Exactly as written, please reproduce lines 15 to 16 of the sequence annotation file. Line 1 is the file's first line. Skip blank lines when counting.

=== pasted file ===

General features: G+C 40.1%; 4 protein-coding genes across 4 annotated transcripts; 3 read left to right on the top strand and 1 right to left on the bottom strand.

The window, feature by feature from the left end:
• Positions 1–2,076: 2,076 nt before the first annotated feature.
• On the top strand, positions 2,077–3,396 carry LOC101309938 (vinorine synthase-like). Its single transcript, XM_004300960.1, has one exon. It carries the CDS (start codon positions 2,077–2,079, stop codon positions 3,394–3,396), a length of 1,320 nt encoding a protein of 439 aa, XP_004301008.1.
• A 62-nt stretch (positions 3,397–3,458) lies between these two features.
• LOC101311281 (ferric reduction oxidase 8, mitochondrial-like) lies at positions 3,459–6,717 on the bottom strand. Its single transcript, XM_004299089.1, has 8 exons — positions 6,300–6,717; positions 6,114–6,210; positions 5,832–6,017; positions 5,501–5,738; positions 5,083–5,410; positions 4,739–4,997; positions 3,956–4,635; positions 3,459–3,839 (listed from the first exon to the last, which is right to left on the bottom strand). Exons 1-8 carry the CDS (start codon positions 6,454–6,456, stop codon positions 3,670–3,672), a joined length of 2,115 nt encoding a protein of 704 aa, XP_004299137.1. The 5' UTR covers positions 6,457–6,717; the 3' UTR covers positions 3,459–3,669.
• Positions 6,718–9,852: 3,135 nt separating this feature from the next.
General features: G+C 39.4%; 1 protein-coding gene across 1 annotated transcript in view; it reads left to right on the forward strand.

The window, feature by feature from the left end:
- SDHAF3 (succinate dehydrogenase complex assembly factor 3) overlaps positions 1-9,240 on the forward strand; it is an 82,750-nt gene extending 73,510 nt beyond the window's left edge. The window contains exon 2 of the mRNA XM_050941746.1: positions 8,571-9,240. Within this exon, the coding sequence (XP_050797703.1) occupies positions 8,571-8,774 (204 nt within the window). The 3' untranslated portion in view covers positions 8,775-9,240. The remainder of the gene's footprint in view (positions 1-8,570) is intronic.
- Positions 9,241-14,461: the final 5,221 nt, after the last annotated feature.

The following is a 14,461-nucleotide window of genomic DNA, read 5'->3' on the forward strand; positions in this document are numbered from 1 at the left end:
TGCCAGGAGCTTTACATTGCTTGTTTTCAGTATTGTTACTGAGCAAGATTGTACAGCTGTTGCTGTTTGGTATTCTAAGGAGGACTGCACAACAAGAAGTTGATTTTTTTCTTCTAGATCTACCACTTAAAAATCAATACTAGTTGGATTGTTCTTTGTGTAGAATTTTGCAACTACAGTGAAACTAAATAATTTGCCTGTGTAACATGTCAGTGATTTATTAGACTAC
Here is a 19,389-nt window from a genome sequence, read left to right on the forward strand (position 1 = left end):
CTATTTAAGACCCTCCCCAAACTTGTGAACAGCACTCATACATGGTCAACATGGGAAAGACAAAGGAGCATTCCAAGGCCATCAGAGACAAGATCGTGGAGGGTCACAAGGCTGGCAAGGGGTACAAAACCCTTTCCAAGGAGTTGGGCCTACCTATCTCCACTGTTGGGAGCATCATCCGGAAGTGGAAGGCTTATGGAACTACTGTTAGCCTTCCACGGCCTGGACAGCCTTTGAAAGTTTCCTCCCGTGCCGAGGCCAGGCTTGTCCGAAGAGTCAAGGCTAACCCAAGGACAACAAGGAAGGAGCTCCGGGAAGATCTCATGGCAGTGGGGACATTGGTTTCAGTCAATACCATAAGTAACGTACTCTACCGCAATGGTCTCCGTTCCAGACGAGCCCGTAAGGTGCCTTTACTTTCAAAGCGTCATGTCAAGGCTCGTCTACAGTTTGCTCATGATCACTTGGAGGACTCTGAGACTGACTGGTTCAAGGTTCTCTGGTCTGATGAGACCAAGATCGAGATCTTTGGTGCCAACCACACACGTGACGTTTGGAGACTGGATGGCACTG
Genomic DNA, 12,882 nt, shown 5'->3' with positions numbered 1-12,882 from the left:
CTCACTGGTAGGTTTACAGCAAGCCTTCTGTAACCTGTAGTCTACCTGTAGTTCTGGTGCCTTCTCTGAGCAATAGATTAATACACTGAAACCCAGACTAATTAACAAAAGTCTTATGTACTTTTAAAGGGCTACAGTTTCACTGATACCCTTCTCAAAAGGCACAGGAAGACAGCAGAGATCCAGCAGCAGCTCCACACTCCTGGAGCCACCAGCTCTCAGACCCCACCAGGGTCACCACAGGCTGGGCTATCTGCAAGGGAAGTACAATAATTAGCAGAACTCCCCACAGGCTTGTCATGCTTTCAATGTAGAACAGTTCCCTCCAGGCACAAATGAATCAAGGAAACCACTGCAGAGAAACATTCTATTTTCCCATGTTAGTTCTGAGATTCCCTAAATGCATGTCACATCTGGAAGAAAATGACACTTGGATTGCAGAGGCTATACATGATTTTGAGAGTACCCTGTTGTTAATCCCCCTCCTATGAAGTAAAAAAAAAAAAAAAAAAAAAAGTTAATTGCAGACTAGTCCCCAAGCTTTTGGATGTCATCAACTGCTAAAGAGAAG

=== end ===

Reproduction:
CTATTTAAGACCCTCCCCAAACTTGTGAACAGCACTCATACATGGTCAACATGGGAAAGACAAAGGAGCATTCCAAGGCCATCAGAGACAAGATCGTGGAGGGTCACAAGGCTGGCAAGGGGTACAAAACCCTTTCCAAGGAGTTGGGCCTACCTATCTCCACTGTTGGGAGCATCATCCGGAAGTGGAAGGCTTATGGAACTACTGTTAGCCTTCCACGGCCTGGACAGCCTTTGAAAGTTTCCTCCCGTGCCGAGGCCAGGCTTGTCCGAAGAGTCAAGGCTAACCCAAGGACAACAAGGAAGGAGCTCCGGGAAGATCTCATGGCAGTGGGGACATTGGTTTCAGTCAATACCATAAGTAACGTACTCTACCGCAATGGTCTCCGTTCCAGACGAGCCCGTAAGGTGCCTTTACTTTCAAAGCGTCATGTCAAGGCTCGTCTACAGTTTGCTCATGATCACTTGGAGGACTCTGAGACTGACTGGTTCAAGGTTCTCTGGTCTGATGAGACCAAGATCGAGATCTTTGGTGCCAACCACACACGTGACGTTTGGAGACTGGATGGCACTG
Genomic DNA, 12,882 nt, shown 5'->3' with positions numbered 1-12,882 from the left: